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Some time ago I related the tale of Mr Regan (AJ 14.09.06), whose sunny living room in Brighton was to be deprived of light by a nearby development, writes Sue Lindsey.

The judge concluded that, while Mr Regan's rights were to be infringed by the development, the awarding of damages was more appropriate than an injunction. It seemed that damages had become the norm in such cases. But Mr Regan bravely battled on and has been vindicated by the Court of Appeal, which has granted an injunction limiting the offending development (Regan v Paul Properties, (judgment 26 October 2006)).

The developer did not appeal the judge's finding that Mr Regan's right to light had been infringed. This finding arose from the judge's analysis of the so-called 50:50 rule.

While not commenting on that analysis directly, the Court of Appeal said that the issue is not the amount of light removed but the amount that remains, and concluded that there would be substantial interference with Mr Regan's enjoyment of natural light.

The basis of the appeal, and the target of the Court's criticism, were two key aspects that led the judge to conclude that the development should not be restrained by injunction.

The Court disagreed with the judge's analysis of previous cases that led him to conclude that the onus was on Mr Regan to show that he should not be left to a remedy in damages.

The choice of remedy is a matter for the discretion of the judge, so each case is merely an illustration of a particular set of circumstances and the conclusion that the judge reached in the face of them.

The various tests applied in the cases are not to be treated as though they are statutory rules, and there is no rule of thumb stating that the claimant must prove entitlement to an injunction.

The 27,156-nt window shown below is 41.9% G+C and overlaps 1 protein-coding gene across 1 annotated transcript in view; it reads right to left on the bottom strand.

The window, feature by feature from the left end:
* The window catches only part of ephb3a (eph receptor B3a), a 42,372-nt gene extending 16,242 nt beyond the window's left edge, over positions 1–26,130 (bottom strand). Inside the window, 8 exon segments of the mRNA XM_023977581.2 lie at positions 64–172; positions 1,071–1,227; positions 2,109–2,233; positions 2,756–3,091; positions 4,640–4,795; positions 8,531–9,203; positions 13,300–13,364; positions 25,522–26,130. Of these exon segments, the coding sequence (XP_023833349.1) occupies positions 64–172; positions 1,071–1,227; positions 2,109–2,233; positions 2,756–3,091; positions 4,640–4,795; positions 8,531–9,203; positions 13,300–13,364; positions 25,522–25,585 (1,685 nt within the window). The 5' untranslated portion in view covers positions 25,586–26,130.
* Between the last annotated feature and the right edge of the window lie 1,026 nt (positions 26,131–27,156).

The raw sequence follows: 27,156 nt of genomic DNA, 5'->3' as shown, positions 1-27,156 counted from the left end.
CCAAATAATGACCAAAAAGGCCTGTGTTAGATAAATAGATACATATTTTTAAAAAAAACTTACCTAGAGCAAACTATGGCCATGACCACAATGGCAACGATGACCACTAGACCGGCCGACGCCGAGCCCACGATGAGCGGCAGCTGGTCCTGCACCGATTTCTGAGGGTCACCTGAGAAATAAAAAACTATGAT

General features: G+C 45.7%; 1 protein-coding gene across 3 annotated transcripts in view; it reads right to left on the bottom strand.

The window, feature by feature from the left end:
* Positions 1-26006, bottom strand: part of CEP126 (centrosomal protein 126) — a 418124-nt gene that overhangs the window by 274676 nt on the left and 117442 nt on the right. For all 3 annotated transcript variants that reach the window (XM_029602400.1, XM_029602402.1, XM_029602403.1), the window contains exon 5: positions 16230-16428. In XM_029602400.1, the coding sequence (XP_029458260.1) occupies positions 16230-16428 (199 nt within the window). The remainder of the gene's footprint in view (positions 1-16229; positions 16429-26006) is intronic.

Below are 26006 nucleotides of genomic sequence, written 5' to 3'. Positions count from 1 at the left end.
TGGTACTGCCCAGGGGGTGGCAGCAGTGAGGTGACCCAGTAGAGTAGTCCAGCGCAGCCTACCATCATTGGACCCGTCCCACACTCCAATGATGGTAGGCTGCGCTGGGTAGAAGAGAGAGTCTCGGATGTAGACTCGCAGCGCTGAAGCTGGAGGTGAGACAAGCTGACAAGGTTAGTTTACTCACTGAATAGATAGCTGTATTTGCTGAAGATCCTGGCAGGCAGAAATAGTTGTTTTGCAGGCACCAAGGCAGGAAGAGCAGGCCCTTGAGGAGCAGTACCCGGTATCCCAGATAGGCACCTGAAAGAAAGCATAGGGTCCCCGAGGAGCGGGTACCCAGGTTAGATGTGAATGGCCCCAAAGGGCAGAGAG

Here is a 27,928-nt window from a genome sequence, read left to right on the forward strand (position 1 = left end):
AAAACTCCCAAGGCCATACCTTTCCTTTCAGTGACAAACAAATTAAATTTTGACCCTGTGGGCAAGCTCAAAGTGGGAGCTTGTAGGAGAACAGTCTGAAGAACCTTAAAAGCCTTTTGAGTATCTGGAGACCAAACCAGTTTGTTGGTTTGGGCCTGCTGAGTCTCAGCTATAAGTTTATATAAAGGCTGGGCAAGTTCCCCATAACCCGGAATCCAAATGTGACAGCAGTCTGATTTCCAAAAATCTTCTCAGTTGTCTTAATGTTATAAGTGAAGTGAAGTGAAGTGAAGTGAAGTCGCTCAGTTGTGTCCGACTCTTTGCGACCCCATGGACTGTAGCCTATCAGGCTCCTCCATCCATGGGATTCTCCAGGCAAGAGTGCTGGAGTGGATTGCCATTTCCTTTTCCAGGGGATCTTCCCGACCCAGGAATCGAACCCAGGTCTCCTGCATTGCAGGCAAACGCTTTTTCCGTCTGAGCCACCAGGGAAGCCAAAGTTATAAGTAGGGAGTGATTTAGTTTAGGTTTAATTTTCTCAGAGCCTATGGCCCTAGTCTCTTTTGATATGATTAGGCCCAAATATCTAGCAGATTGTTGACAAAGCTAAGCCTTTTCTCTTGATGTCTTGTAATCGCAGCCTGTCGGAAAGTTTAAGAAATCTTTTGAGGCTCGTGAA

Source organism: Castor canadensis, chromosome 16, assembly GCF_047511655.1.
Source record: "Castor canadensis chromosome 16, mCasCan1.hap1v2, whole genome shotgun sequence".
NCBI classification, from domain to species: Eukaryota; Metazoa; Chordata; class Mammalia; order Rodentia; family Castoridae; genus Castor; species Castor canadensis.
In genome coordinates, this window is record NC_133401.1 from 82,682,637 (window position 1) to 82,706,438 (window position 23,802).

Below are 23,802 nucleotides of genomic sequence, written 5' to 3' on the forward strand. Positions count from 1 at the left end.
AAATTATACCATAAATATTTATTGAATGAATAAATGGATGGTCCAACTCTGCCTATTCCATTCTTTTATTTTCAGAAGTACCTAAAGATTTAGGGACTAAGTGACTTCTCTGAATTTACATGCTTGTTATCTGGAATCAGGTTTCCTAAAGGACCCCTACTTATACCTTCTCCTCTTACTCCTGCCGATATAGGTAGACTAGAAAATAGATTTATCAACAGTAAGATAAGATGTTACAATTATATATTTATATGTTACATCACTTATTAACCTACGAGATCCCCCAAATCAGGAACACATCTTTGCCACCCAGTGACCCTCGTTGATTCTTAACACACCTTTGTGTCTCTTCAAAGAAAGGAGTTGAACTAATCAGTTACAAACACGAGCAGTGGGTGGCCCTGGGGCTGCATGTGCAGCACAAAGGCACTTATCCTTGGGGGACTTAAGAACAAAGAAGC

Appellate courts are always hesitant about overruling a judge's exercise of discretion.

But, having overruled the legal basis that lay behind the judge's refusal to grant an injunction, the Court concluded that, on the basis of the correct legal analysis, the proper course was to grant one. In doing so it took into account a factor that the trial judge had not considered relevant, namely the conduct of the developer.

The factual background to the case was that Mr Regan had protested for five months while work continued. The developer had proceeded on the basis of incorrect advice stating that there was no infringement.

However, that should not be allowed to prejudice Mr Regan's position; he had done nothing wrong, and the developer had proceeded in the face of his protests, at their own risk.

The effect of the injunction is that the penthouse on the development will be reduced in size, at a loss in value of about £175,000. Add to that the cost of the reduction work, and the costs of proceedings in two courts, and the bill will be a sizeable one. Prudent developers will now, no doubt, be looking to iron out all potential problems with neighbours before so much as ordering a brick.

Sue Lindsey is a barrister at Crown Offi ce Chambers in London. Visit www.crownofficechambers. com

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